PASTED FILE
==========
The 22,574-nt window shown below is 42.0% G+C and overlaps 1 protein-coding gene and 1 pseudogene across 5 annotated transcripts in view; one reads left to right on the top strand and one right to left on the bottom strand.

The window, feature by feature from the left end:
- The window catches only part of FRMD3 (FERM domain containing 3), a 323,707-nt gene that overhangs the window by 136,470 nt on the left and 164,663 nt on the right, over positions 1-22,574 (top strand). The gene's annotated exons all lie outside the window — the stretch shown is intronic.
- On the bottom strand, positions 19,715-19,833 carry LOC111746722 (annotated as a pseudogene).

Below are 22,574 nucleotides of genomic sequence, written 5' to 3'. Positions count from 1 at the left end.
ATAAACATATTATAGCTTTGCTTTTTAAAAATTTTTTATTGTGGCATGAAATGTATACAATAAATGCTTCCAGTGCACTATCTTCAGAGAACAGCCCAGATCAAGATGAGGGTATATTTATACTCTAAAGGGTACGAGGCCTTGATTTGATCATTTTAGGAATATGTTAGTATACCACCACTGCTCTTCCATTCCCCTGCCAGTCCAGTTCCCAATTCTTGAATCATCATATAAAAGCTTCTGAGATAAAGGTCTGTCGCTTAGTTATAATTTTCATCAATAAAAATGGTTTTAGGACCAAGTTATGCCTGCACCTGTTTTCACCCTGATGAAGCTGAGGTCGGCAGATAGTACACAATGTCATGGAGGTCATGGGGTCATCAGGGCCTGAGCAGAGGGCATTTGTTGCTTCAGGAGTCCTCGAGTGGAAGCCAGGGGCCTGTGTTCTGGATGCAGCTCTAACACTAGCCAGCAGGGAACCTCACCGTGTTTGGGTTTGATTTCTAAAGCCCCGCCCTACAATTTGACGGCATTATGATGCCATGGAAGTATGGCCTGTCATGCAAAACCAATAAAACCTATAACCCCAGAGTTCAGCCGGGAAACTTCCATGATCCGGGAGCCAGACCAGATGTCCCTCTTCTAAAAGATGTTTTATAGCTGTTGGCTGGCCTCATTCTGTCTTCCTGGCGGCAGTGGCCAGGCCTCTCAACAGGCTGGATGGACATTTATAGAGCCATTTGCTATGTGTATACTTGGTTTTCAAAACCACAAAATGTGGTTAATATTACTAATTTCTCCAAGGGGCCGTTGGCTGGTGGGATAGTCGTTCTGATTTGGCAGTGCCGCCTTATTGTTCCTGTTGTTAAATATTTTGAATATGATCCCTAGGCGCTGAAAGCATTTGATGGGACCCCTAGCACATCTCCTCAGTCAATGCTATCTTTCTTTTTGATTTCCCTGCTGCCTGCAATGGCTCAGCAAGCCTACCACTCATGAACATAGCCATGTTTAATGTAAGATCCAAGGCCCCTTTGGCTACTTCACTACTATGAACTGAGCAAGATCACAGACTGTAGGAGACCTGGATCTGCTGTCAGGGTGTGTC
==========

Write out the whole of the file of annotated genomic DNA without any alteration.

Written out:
The 22,574-nt window shown below is 42.0% G+C and overlaps 1 protein-coding gene and 1 pseudogene across 5 annotated transcripts in view; one reads left to right on the top strand and one right to left on the bottom strand.

The window, feature by feature from the left end:
- The window catches only part of FRMD3 (FERM domain containing 3), a 323,707-nt gene that overhangs the window by 136,470 nt on the left and 164,663 nt on the right, over positions 1-22,574 (top strand). The gene's annotated exons all lie outside the window — the stretch shown is intronic.
- On the bottom strand, positions 19,715-19,833 carry LOC111746722 (annotated as a pseudogene).

Below are 22,574 nucleotides of genomic sequence, written 5' to 3'. Positions count from 1 at the left end.
ATAAACATATTATAGCTTTGCTTTTTAAAAATTTTTTATTGTGGCATGAAATGTATACAATAAATGCTTCCAGTGCACTATCTTCAGAGAACAGCCCAGATCAAGATGAGGGTATATTTATACTCTAAAGGGTACGAGGCCTTGATTTGATCATTTTAGGAATATGTTAGTATACCACCACTGCTCTTCCATTCCCCTGCCAGTCCAGTTCCCAATTCTTGAATCATCATATAAAAGCTTCTGAGATAAAGGTCTGTCGCTTAGTTATAATTTTCATCAATAAAAATGGTTTTAGGACCAAGTTATGCCTGCACCTGTTTTCACCCTGATGAAGCTGAGGTCGGCAGATAGTACACAATGTCATGGAGGTCATGGGGTCATCAGGGCCTGAGCAGAGGGCATTTGTTGCTTCAGGAGTCCTCGAGTGGAAGCCAGGGGCCTGTGTTCTGGATGCAGCTCTAACACTAGCCAGCAGGGAACCTCACCGTGTTTGGGTTTGATTTCTAAAGCCCCGCCCTACAATTTGACGGCATTATGATGCCATGGAAGTATGGCCTGTCATGCAAAACCAATAAAACCTATAACCCCAGAGTTCAGCCGGGAAACTTCCATGATCCGGGAGCCAGACCAGATGTCCCTCTTCTAAAAGATGTTTTATAGCTGTTGGCTGGCCTCATTCTGTCTTCCTGGCGGCAGTGGCCAGGCCTCTCAACAGGCTGGATGGACATTTATAGAGCCATTTGCTATGTGTATACTTGGTTTTCAAAACCACAAAATGTGGTTAATATTACTAATTTCTCCAAGGGGCCGTTGGCTGGTGGGATAGTCGTTCTGATTTGGCAGTGCCGCCTTATTGTTCCTGTTGTTAAATATTTTGAATATGATCCCTAGGCGCTGAAAGCATTTGATGGGACCCCTAGCACATCTCCTCAGTCAATGCTATCTTTCTTTTTGATTTCCCTGCTGCCTGCAATGGCTCAGCAAGCCTACCACTCATGAACATAGCCATGTTTAATGTAAGATCCAAGGCCCCTTTGGCTACTTCACTACTATGAACTGAGCAAGATCACAGACTGTAGGAGACCTGGATCTGCTGTCAGGGTGTGTC